Crop Biotech Update

Pyramiding Resistance Genes to Combat Bacterial Blight in Hybrid Rice

May 18, 2012

Bacterial blight caused by Xanthomonas oryzae pv. oryzae is a notorious rice disease especially in Asia. The disease can bring about 20 to 50 percent decreases in rice yield. Host-plant resistance is known to be an economical and favorable approach in managing pests such as bacterial blight.

Yanchang Luo from the National University of Singapore and other scientists conducted a study to breed a broad-spectrum and high disease resistance in hybrid rice. They introduced three resistance genes (Xa4, Xa21, and Xa27) into the restorer lines of Mianhui 725 (MH725) or cultivar 931. The resistance genes were then pyramided in a single line chosen in the progeny of the two lines. Through marker assisted selection, the team developed the lines 9311 (Xa27) and WH421. A new restorer line carrying the three resistance genes was labeled as XH2431, which was chosen from the cross between 9311(Xa27) and WH421. II You 2431, the hybrid derived from the cross between II-32A and XH2431, produced high yield, showed good restoring ability and conferred high disease resistance to bacterial blight.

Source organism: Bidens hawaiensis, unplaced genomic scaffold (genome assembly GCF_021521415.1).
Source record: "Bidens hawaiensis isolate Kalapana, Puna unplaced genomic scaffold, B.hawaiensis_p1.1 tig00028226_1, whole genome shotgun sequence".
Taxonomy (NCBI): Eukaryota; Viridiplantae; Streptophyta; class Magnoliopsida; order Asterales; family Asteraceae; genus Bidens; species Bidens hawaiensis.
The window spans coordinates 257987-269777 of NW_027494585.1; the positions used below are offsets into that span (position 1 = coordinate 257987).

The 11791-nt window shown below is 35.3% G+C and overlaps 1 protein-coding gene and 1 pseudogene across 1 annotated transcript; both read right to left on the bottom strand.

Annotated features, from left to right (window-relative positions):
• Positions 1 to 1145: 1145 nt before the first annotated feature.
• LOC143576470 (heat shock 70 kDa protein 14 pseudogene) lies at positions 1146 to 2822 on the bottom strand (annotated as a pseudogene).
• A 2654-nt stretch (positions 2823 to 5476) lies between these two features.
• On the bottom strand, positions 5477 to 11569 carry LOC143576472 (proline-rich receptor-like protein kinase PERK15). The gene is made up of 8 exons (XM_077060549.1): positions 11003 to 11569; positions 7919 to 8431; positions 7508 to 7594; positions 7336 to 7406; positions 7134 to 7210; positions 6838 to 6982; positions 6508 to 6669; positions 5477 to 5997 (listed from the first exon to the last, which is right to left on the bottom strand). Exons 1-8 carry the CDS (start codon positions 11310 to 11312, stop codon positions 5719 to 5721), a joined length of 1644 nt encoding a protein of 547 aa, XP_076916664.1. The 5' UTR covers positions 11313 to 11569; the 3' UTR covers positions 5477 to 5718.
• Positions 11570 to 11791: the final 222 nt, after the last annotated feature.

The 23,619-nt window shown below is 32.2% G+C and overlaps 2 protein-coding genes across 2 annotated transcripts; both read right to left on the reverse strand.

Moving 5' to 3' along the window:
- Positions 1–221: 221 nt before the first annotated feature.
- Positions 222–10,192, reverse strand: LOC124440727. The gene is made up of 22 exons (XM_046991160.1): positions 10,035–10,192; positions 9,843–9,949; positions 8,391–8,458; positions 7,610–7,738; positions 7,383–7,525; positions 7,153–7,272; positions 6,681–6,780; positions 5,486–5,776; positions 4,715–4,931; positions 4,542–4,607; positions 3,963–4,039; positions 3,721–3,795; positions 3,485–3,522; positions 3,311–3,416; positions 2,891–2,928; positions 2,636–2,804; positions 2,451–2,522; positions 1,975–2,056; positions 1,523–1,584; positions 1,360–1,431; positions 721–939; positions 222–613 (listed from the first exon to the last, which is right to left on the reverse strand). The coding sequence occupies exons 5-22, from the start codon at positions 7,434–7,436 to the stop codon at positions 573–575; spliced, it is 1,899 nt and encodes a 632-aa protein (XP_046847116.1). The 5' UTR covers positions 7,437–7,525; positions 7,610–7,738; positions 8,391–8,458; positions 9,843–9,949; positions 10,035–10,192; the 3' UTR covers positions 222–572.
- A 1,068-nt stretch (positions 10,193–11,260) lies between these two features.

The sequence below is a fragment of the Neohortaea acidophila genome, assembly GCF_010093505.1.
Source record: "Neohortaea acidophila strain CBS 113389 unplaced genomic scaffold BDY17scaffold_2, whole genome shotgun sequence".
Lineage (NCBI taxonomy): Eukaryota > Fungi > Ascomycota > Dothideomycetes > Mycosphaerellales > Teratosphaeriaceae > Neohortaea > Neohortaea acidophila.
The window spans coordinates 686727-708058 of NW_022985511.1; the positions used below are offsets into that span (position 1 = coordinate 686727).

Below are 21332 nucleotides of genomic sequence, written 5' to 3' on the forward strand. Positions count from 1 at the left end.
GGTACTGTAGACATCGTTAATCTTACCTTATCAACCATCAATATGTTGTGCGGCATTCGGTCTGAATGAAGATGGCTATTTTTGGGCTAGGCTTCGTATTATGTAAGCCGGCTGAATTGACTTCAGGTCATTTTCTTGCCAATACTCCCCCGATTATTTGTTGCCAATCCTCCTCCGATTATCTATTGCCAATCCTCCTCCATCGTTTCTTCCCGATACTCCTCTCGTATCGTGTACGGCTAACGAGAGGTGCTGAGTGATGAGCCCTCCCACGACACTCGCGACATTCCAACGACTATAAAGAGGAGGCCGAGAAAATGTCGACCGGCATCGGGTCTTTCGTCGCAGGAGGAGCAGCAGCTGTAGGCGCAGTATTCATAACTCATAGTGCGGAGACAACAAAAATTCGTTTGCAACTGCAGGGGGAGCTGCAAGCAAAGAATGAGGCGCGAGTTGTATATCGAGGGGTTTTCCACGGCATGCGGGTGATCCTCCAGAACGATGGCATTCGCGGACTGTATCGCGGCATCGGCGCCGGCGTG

Results showed that the development of XH2431, 9311 (Xa27) and WH421 provides a set of restorer lines exhibiting broad-spectrum and improved resistance to bacterial blight in hybrid rice.

Read the research article at